Strictly speaking, there's no such thing as a styrofoam plate. Styrofoam is the brand name of a kind of polystyrene foam used for insulation and crafts. Plates are made from generic plastic foam. Plastic foam plates are readily available, thin, light and easy to cut and shape. They can be used for all sorts of craft projects, from stamps and shrinkies to giant flowers and rubber-band powered planes.
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UFO (Unidentified Foam Object)
You can turn two plastic foam plates into a flying saucer. Stick the plates face to face with craft glue or plastic cement to make the body of the UFO. You can glue an upturned plastic or paper bowl on top to make a cabin. Colour the UFO silver or gold with acrylic paints. Draw or paint windows and other details with markers or acrylics. You can even add an alien passenger.
Giant Foam Flowers
Cut triangles all around the edge of a foam plate, making sure they are approximately equal in size and you have an even number of triangles. Tape the end of a piece of coloured yarn to the back of the plate. Pass the yarn between two of the triangles and stretch it across the middle of the plate, passing it between two triangles on the opposite side. Pass the yarn behind one of the adjacent triangles and out through the gap between it and the next triangle. Pass the yarn across the plate again, through the gap between the two triangles opposite. Keep going until you have made a star-shape of yarn with its centre in the middle of the plate. You can also wind yarn around the middle of the star shape to make the centre of the flower, if desired. The effect is like a giant flower. Make several flowers and glue them to a large piece of paper, making stems from green yarn.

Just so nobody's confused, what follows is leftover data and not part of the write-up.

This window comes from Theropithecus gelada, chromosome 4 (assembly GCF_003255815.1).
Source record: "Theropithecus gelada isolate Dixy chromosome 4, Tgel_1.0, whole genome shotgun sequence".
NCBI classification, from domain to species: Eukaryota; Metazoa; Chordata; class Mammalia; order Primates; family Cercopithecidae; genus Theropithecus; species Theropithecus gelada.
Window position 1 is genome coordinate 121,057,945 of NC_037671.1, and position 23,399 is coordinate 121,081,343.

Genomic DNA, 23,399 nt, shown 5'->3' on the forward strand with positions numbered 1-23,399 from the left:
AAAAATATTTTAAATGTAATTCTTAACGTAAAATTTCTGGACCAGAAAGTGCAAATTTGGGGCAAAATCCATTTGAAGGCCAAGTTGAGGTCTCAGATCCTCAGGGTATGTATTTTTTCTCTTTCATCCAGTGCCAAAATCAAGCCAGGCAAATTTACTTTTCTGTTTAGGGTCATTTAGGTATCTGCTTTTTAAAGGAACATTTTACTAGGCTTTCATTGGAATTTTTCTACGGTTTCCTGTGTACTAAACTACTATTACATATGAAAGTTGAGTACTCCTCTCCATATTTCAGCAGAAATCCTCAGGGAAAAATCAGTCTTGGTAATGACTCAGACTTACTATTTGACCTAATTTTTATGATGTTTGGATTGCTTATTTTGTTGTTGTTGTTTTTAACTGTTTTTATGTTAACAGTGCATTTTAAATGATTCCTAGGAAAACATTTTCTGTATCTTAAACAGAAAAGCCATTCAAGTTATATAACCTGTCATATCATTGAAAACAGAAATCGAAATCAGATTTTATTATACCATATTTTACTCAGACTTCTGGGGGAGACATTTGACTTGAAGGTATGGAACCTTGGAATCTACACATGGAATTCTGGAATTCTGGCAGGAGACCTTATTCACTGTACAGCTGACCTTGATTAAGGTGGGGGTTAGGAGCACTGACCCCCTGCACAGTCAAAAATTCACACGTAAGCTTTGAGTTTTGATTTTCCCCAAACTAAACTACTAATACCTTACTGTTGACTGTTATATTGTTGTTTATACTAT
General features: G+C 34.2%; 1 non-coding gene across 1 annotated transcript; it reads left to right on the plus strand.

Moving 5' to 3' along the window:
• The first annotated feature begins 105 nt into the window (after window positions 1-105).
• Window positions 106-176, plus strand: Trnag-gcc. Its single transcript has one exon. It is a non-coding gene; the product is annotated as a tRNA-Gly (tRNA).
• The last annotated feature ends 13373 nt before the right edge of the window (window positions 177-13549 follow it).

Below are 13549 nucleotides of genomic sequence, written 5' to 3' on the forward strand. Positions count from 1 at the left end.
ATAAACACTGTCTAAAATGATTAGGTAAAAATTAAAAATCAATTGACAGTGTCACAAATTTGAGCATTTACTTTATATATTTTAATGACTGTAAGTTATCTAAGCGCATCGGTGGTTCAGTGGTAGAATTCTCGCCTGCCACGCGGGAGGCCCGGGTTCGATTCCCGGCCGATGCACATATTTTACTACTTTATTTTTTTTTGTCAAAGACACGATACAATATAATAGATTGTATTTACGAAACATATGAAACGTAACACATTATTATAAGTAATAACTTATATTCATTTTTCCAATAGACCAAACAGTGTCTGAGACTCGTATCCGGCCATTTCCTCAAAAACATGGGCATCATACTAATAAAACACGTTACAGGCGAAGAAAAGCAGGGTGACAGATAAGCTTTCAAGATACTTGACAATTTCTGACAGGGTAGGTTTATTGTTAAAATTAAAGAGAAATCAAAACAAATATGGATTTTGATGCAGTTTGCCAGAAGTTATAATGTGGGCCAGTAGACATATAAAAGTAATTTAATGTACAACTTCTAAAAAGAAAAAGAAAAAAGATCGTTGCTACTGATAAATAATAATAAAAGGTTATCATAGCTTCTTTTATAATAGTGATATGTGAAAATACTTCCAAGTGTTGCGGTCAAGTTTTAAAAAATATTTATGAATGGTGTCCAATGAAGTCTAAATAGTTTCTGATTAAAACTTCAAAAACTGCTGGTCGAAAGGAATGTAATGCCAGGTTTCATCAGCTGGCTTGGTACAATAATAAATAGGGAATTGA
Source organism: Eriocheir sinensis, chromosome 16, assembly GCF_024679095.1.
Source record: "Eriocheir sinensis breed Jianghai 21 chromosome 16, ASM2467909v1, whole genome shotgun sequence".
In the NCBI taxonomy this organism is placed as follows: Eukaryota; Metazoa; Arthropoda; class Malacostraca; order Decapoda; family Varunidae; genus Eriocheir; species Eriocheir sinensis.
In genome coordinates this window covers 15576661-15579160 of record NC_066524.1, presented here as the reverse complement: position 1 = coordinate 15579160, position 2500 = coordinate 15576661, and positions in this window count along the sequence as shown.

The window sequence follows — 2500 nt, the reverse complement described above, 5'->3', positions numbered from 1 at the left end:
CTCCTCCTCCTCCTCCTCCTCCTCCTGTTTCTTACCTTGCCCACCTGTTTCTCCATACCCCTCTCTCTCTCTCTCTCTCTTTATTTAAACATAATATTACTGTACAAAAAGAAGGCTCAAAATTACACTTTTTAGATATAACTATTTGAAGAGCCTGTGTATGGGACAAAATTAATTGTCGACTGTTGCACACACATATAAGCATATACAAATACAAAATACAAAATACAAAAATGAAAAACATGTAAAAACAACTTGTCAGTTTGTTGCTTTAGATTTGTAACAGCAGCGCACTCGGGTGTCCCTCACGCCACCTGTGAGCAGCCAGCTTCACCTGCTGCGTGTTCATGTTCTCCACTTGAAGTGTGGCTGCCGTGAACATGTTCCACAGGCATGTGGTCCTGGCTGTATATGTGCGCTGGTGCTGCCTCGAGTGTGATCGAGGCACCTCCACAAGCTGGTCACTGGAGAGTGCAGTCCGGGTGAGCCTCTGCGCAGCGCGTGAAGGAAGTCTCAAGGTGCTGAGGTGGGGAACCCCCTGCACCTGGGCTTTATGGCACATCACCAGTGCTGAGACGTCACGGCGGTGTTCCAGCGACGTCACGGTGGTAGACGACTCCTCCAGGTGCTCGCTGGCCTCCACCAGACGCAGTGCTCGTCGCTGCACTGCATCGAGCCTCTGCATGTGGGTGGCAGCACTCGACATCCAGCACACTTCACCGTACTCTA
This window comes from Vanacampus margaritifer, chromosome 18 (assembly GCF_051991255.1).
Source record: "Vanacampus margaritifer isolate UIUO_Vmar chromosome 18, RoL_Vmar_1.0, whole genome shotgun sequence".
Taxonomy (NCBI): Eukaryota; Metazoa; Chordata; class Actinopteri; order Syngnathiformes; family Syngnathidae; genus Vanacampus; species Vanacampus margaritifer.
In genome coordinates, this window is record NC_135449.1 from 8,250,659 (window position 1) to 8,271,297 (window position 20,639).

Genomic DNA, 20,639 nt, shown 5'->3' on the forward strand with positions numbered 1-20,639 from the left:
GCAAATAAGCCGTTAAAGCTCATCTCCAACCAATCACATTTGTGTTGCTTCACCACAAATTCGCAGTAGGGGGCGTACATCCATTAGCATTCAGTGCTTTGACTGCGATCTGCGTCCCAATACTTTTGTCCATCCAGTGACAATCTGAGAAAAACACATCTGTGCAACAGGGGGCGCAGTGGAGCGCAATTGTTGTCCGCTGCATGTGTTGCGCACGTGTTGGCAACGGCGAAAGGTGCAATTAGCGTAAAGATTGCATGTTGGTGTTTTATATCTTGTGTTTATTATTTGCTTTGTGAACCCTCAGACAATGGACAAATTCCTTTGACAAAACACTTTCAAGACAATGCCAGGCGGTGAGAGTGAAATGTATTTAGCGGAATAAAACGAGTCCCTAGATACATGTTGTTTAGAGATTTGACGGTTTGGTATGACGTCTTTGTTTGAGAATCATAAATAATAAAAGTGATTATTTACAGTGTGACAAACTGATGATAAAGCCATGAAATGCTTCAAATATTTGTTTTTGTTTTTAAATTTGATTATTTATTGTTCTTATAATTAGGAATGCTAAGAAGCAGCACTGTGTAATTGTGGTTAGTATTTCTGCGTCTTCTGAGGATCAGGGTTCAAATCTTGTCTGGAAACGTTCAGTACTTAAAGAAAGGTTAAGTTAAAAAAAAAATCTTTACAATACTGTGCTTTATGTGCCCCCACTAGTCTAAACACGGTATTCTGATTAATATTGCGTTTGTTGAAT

Plastic Foam Stamps
You can make stamps from flat sections of plastic foam plates. Sketch your design onto the foam, or place a piece of paper with the message or picture you want on top of the foam. Take a dead ballpoint pen or a pencil with a dull, rounded point and trace over your design, pressing firmly to leave a deep imprint in the foam. Coat your foam stamp with a little craft glue and let it dry. Use the stamp with an ink pad or paint that you've put on a thin layer of sponge.
Foam Plate Shrinkies
If you warm a foam plate in the oven, you'll find it reduces in size just like the shrink plastic sold for crafts and jewellery-making. Trace your design onto the foam plate, then colour it with acrylic paints. Allow the design to dry, then cut it out. Put the foam plate on a lightly-floured baking tray and place in a warm oven until it has shrunk to the desired size.
Foam Plate Airplanes
You can make rubber-band powered planes from plastic foam plates and bendy drinking straws. Cut a wedge-shaped plane body out of the flat part of the plate. Tape or glue a bendy straw underneath the plane, with the concertina part bent into a hook at the front. Hook a rubber band around the bent part of the straw, then hold one end, pull the plane back and then let go and watch the plane fly. Experiment with different wing shapes, folds in the tail and other refinements.
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